Ride-Sharing Bill Close to Becoming Law; Residents Sound Off
Taxi drivers estimate, they will lose up to 50% of their businesses if ride sharing apps operated in Nevada and a big chunk of the money they make. "The little over a month they worked last year, I lost $300 a week. That's my entire profit,” said Dennis Whitehead of Whittlesea. "It's taking our customers, it's taking our business,” said Uddin.
We talked residents for their opinion. Some in favor said... "I know this is a city in particular that the public transportation isn't the best and it's not always the easiest to find a taxi, especially at night. Say you've been partying. It's not a good idea to drive and the buses don't really run that late. So I think it's a great idea,” said Bonnie Sullivan.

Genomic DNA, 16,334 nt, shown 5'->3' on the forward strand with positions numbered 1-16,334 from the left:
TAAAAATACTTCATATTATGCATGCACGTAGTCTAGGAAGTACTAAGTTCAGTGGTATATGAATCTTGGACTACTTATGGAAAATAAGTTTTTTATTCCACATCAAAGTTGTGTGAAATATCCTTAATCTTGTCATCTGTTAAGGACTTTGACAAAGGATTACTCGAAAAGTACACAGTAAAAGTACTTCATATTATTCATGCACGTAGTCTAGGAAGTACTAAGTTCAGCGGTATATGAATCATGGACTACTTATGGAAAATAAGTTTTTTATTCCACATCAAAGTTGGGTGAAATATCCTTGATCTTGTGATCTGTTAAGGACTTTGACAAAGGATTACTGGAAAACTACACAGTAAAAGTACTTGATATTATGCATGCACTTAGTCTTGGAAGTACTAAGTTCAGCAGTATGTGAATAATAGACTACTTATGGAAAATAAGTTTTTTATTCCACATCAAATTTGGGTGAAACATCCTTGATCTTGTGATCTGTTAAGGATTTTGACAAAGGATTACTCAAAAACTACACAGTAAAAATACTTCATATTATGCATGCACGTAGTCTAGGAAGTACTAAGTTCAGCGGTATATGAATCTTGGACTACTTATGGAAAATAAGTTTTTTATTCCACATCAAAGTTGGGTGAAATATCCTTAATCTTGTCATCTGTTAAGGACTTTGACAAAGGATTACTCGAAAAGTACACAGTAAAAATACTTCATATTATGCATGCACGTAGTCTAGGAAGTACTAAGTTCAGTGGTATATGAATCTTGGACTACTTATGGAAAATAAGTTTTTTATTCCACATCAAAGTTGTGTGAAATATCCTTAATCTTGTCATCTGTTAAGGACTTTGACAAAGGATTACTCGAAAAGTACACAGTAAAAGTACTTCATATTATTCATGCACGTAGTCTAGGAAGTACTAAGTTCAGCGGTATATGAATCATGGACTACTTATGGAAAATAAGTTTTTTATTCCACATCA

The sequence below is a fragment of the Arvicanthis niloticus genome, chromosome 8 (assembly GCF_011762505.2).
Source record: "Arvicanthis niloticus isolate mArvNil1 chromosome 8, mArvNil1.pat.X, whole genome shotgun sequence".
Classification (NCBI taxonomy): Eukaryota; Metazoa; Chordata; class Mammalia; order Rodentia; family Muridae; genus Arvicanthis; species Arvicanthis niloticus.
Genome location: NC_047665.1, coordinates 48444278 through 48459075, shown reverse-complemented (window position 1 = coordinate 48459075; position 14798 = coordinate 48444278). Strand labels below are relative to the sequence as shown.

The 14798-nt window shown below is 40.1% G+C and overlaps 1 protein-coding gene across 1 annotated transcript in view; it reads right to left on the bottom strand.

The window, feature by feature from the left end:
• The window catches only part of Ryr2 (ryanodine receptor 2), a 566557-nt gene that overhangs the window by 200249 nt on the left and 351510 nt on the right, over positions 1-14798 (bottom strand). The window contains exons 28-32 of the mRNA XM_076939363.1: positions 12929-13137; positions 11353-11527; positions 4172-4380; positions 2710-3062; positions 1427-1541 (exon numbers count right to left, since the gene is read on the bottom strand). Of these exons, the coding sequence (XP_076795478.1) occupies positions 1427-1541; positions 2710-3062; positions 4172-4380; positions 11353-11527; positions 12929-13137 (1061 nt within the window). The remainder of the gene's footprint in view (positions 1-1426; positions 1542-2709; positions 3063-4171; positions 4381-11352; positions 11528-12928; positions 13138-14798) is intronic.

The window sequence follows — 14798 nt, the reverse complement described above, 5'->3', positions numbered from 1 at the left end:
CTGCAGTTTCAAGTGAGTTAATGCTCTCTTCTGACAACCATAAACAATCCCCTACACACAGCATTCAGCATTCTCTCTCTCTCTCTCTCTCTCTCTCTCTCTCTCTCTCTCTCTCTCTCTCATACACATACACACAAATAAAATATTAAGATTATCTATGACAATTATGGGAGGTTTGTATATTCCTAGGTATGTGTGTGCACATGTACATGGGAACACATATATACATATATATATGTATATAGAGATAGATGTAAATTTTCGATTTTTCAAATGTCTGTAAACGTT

Others who opposed the idea told us, "All of my friends, when I lived in the Bay Area -- they all used Uber. And they all used it to get around the Bay Area. I personally never used it and I don't think I ever would,” said Taylor Ganchan-Romero.
By law the governor has five days to sign bills after they're sent to him. We asked Uber for an interview and statement, but they were unable to comment on the pending legislation. We also reached out to Lyft - the company applauds the progress made so far by legislators in Nevada.
If Governor Sandoval approves the bills, ride-hailing companies could start work in Nevada by early July.